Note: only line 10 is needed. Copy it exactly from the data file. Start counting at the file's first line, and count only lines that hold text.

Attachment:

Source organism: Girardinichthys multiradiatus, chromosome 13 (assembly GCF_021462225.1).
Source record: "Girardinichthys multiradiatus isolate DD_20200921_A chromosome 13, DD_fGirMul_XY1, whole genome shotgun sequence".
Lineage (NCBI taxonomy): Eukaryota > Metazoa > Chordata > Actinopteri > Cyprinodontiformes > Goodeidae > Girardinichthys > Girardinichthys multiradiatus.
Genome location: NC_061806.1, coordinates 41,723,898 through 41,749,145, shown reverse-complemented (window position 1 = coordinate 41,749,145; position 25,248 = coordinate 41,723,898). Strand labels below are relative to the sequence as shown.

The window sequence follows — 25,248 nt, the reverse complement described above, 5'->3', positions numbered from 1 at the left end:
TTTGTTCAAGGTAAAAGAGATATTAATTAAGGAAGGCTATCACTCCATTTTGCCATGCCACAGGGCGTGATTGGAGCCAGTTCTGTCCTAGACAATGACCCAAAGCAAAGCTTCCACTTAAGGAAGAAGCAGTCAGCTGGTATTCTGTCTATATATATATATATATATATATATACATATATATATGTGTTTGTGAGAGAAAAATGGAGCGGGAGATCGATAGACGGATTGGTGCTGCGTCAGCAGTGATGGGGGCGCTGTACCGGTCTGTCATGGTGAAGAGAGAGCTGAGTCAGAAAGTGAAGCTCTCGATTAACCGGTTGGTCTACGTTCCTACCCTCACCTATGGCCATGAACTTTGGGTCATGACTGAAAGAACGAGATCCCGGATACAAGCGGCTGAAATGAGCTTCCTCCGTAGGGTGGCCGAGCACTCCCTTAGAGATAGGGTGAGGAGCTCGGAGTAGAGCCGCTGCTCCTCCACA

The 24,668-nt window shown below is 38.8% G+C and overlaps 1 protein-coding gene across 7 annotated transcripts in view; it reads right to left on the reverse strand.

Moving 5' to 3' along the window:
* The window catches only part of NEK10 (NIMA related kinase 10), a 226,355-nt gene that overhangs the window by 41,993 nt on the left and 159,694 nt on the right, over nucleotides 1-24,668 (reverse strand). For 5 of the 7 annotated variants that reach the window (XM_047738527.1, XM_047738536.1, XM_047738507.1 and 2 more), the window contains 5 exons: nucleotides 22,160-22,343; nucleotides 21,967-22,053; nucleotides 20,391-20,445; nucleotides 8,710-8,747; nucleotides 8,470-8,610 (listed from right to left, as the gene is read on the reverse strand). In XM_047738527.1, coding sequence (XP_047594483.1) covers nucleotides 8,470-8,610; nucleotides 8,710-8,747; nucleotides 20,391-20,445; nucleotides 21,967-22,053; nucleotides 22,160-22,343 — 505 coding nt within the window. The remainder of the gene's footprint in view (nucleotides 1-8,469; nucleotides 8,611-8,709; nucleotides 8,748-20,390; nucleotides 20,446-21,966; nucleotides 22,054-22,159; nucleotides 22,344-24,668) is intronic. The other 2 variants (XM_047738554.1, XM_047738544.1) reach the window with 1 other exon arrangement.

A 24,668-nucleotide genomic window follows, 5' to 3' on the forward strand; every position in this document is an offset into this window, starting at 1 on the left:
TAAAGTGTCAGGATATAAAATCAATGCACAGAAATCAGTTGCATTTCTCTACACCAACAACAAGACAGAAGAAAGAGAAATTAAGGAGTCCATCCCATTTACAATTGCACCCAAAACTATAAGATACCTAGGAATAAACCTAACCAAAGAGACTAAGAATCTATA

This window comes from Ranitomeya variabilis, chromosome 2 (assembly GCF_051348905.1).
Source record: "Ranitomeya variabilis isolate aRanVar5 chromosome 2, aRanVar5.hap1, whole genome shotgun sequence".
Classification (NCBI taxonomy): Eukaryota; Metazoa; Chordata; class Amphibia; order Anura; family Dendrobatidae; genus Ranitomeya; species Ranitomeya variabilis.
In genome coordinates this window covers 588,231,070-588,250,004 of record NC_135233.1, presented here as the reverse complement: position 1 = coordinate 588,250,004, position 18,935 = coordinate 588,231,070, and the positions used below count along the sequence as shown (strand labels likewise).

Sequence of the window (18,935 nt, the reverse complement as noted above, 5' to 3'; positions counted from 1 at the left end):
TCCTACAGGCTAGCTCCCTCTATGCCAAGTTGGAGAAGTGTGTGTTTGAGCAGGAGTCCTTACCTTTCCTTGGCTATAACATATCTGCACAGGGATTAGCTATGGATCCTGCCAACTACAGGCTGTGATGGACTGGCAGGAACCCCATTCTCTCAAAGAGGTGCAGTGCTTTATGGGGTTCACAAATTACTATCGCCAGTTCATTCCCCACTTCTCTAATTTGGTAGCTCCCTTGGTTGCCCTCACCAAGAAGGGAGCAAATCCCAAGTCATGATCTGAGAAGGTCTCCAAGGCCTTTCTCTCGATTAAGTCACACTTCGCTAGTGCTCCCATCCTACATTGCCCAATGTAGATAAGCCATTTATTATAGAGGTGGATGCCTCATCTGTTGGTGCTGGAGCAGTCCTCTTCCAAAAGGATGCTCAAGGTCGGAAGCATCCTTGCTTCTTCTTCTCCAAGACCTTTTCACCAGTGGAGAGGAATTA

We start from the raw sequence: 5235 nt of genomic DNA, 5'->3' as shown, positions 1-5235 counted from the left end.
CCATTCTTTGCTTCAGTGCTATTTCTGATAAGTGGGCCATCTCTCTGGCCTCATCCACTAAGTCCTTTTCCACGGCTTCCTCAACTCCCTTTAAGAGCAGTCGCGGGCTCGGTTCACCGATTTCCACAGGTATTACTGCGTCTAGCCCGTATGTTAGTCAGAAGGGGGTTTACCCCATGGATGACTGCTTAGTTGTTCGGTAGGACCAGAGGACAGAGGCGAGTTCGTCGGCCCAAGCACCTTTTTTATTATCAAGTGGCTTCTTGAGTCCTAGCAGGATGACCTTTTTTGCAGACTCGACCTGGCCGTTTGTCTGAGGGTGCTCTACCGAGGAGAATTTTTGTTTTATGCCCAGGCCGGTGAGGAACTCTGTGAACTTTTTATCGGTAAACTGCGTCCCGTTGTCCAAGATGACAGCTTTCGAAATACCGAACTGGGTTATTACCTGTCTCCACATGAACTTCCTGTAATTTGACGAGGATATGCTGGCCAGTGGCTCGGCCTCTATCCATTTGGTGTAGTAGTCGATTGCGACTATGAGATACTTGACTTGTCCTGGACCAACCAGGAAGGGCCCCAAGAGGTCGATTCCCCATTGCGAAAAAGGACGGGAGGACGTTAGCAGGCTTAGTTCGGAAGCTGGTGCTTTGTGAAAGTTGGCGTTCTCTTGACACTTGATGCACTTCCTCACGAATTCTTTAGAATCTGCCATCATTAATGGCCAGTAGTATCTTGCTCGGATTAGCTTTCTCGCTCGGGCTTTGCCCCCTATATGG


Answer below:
A 24,668-nucleotide genomic window follows, 5' to 3' on the forward strand; every position in this document is an offset into this window, starting at 1 on the left: